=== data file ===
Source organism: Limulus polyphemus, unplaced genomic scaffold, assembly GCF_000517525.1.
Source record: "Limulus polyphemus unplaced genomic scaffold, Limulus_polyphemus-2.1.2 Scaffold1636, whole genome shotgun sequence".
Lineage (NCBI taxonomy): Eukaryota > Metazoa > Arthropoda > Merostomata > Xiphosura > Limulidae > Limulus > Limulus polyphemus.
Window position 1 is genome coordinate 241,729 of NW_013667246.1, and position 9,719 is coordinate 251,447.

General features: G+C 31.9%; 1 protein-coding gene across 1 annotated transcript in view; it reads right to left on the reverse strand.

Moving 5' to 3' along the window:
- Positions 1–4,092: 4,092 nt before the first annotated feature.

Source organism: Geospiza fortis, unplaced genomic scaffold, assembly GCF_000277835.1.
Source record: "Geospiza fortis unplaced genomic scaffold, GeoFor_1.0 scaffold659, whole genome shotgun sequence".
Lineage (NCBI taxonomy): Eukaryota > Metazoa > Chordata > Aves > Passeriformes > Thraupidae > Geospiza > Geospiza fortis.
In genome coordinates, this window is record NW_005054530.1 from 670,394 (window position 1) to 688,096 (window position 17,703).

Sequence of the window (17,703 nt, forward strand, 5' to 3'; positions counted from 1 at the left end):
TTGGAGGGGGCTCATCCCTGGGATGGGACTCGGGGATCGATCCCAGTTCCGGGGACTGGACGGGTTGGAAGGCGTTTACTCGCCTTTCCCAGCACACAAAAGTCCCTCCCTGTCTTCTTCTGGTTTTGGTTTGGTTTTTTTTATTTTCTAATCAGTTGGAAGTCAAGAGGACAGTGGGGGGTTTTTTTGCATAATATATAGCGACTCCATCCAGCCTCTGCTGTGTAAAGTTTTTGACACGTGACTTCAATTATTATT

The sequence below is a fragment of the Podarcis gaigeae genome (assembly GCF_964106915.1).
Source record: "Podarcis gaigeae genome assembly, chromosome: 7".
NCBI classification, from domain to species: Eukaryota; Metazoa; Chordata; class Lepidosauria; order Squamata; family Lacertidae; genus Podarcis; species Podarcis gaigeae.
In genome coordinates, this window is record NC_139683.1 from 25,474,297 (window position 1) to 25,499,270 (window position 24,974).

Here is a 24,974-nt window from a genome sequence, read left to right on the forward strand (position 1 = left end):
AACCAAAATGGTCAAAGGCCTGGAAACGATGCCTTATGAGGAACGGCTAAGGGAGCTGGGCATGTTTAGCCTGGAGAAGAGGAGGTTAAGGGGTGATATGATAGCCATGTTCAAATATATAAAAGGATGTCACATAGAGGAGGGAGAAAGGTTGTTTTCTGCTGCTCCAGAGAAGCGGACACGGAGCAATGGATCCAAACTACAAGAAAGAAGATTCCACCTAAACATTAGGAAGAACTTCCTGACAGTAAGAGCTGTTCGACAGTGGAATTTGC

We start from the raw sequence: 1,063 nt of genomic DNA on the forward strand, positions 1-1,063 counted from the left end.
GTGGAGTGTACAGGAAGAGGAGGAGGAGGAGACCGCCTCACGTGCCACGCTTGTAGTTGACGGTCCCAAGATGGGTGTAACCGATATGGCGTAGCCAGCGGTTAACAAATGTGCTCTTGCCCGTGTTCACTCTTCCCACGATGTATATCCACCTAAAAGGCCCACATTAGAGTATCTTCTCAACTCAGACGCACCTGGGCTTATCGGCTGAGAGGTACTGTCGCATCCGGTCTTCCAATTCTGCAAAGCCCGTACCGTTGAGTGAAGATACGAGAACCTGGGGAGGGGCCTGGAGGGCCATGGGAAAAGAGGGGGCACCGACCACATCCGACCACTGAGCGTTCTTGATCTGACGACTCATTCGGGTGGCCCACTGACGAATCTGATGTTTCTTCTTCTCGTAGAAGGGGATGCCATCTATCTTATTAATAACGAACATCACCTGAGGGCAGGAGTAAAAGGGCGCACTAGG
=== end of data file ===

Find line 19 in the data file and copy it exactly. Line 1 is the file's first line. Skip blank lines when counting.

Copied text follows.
AACCAAAATGGTCAAAGGCCTGGAAACGATGCCTTATGAGGAACGGCTAAGGGAGCTGGGCATGTTTAGCCTGGAGAAGAGGAGGTTAAGGGGTGATATGATAGCCATGTTCAAATATATAAAAGGATGTCACATAGAGGAGGGAGAAAGGTTGTTTTCTGCTGCTCCAGAGAAGCGGACACGGAGCAATGGATCCAAACTACAAGAAAGAAGATTCCACCTAAACATTAGGAAGAACTTCCTGACAGTAAGAGCTGTTCGACAGTGGAATTTGC